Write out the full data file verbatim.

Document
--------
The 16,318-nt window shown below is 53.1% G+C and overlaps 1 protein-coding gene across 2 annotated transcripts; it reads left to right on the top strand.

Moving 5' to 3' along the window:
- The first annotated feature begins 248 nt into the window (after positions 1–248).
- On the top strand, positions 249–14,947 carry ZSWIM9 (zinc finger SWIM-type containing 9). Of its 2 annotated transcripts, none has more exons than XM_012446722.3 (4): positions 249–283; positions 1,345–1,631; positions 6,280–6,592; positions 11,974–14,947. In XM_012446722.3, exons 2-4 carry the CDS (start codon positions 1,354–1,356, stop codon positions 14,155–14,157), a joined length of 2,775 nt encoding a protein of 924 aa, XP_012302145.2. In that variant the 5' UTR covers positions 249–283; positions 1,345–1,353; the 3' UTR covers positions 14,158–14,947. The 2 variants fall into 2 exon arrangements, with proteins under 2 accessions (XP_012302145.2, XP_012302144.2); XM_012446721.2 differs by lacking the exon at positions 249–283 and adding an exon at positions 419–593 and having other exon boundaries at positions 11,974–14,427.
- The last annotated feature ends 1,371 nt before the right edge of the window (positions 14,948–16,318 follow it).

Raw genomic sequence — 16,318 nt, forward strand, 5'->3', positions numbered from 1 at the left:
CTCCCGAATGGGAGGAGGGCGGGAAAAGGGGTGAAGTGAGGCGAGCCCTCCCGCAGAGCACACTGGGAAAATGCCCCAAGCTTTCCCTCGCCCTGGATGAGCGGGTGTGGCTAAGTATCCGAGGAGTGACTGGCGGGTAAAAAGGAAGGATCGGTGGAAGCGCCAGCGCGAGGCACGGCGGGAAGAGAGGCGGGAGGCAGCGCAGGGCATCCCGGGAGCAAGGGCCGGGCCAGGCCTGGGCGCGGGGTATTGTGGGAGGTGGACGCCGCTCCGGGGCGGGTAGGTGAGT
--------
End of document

The 16,318-nt window shown below is 53.1% G+C and overlaps 1 protein-coding gene across 2 annotated transcripts; it reads left to right on the top strand.

Moving 5' to 3' along the window:
- The first annotated feature begins 248 nt into the window (after positions 1–248).
- On the top strand, positions 249–14,947 carry ZSWIM9 (zinc finger SWIM-type containing 9). Of its 2 annotated transcripts, none has more exons than XM_012446722.3 (4): positions 249–283; positions 1,345–1,631; positions 6,280–6,592; positions 11,974–14,947. In XM_012446722.3, exons 2-4 carry the CDS (start codon positions 1,354–1,356, stop codon positions 14,155–14,157), a joined length of 2,775 nt encoding a protein of 924 aa, XP_012302145.2. In that variant the 5' UTR covers positions 249–283; positions 1,345–1,353; the 3' UTR covers positions 14,158–14,947. The 2 variants fall into 2 exon arrangements, with proteins under 2 accessions (XP_012302145.2, XP_012302144.2); XM_012446721.2 differs by lacking the exon at positions 249–283 and adding an exon at positions 419–593 and having other exon boundaries at positions 11,974–14,427.
- The last annotated feature ends 1,371 nt before the right edge of the window (positions 14,948–16,318 follow it).

Raw genomic sequence — 16,318 nt, forward strand, 5'->3', positions numbered from 1 at the left:
CTCCCGAATGGGAGGAGGGCGGGAAAAGGGGTGAAGTGAGGCGAGCCCTCCCGCAGAGCACACTGGGAAAATGCCCCAAGCTTTCCCTCGCCCTGGATGAGCGGGTGTGGCTAAGTATCCGAGGAGTGACTGGCGGGTAAAAAGGAAGGATCGGTGGAAGCGCCAGCGCGAGGCACGGCGGGAAGAGAGGCGGGAGGCAGCGCAGGGCATCCCGGGAGCAAGGGCCGGGCCAGGCCTGGGCGCGGGGTATTGTGGGAGGTGGACGCCGCTCCGGGGCGGGTAGGTGAGT